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Turmeric: The Most Powerful Medicinal Plant on the Planet

Photo credit: bigstock.com

Photo credit: bigstock.com

Surely by now you have heard people talking about turmeric and all the wonderful things it can do. Maybe you have thought, “So what? That’s the stuff in curry powder, right? What’s the big deal?” It’s actually a bigger deal than anyone ever imagined, and scientists are just scratching the surface.

Even though turmeric has been around for thousands of years and has been used in Ayurvedic and ancient Chinese medicine for just as long, westerners and modern medicine is only beginning to catch up to the wonders of this spice. In fact, even if Big Pharmacy never admits that turmeric can prevent or cure anything, there is crystal clear evidence that this spice has amazing medicinal powers. Even Big Pharma cannot deny the proof of more than 4,000 studies! Some scientific research has suggested that turmeric might be helpful for more than 600 different health problems.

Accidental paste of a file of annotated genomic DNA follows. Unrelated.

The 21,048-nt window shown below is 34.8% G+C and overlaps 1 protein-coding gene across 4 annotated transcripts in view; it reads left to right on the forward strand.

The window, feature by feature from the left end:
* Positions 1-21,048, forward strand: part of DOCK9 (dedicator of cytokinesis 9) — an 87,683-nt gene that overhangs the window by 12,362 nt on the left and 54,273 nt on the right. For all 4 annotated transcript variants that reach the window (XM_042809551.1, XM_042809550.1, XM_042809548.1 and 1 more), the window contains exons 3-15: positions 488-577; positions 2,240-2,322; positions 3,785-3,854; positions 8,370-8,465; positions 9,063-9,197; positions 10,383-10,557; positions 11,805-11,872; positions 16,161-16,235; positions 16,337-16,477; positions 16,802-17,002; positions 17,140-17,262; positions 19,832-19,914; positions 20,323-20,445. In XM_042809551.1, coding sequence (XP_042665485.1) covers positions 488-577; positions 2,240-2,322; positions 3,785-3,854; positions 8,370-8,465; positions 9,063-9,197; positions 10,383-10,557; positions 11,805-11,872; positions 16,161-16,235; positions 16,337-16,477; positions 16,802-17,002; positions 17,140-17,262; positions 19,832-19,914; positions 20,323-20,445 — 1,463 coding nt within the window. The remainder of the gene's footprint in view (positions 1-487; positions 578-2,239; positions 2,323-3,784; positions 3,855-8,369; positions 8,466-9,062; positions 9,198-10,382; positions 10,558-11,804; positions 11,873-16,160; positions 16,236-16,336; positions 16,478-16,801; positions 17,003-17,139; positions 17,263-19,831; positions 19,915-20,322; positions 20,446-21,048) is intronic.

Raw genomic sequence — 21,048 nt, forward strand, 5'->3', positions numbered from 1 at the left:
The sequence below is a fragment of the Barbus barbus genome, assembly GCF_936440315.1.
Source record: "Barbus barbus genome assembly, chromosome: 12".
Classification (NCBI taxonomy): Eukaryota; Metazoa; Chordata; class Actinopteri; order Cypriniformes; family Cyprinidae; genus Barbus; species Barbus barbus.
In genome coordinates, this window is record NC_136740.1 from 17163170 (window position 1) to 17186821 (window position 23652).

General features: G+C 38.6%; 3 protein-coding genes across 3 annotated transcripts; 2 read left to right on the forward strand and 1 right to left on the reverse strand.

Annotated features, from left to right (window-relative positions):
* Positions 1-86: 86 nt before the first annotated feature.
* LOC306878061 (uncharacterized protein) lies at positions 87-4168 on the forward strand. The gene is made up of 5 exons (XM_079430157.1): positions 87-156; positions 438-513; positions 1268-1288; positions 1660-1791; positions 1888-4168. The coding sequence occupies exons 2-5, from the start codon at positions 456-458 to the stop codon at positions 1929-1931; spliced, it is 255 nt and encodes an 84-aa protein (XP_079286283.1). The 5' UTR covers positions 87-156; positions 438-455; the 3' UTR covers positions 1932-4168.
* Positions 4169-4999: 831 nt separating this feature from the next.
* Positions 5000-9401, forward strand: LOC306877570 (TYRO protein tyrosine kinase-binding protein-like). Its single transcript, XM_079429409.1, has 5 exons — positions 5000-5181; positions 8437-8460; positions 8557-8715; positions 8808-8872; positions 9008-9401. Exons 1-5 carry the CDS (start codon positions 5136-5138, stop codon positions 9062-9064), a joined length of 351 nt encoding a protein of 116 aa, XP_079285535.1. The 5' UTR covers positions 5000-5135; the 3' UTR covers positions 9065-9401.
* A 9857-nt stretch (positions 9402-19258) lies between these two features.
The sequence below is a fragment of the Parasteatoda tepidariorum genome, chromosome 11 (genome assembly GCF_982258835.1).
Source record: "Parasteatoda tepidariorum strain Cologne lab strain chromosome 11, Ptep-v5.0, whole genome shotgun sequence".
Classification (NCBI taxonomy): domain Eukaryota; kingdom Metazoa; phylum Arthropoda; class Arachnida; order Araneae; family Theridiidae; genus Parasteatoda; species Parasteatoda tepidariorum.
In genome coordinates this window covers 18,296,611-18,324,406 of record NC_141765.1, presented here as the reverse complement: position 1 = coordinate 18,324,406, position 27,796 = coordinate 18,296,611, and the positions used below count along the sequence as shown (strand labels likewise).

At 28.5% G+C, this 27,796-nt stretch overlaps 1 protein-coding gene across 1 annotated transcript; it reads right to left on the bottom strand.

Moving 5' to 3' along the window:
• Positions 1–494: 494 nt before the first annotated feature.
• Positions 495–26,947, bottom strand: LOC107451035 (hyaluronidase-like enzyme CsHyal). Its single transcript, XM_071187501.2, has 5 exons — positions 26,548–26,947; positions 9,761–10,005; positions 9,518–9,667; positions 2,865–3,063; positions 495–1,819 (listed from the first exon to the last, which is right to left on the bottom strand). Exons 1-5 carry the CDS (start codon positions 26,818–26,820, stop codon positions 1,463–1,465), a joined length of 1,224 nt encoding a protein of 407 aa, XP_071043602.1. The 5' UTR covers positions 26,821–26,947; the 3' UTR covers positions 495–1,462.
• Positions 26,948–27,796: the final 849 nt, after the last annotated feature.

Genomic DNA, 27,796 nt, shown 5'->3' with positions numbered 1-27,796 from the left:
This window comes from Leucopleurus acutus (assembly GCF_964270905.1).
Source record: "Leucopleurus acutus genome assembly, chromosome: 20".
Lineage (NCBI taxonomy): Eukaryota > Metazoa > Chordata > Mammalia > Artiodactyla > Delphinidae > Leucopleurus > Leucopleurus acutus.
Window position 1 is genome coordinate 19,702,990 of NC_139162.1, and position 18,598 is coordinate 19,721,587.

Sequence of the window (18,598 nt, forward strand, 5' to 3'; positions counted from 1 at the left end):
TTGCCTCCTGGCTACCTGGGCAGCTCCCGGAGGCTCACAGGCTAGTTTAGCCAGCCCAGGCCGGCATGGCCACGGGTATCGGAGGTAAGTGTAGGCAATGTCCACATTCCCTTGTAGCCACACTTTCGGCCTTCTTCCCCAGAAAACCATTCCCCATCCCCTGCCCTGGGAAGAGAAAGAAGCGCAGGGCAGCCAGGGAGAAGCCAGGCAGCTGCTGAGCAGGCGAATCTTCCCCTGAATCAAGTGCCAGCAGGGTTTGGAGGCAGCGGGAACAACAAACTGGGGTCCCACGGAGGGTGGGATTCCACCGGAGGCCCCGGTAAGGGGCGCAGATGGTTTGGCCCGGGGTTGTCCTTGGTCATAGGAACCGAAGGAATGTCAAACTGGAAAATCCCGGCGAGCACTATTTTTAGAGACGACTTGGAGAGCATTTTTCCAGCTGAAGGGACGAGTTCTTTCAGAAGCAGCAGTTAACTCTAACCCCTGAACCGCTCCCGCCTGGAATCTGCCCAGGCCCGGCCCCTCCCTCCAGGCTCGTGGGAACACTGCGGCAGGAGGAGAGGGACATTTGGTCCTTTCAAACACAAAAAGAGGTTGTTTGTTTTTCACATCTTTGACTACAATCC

Turmeric appears to be super safe as well with almost no side effects other than a very few persons who appear to be allergic to it. Otherwise, there have been no recorded side effects. Big Pharma certainly can never make that claim!

This spice is a close relative of ginger and is typically grown in very much the same way. Although you often find turmeric in a fine, yellow colored powder, the root of the plant is actually a deeper orange color, much like ginger. Most of the turmeric we get today is grown in Pakistan or India, where the root is still used, as it has been for thousands of years, as both a cooking spice, and as a medicine. Although some cultures use the leaves, it’s really the root that is most prized and is most commonly used.

You will sometimes hear turmeric being referred to as Indian Saffron; this is because of the orange/yellow color that turmeric will impart to everything it touches, so it is sometimes used to color cloth and other items, such as food, as well. Turmeric is much less expensive than saffron, so it is often used as substitute colorant.

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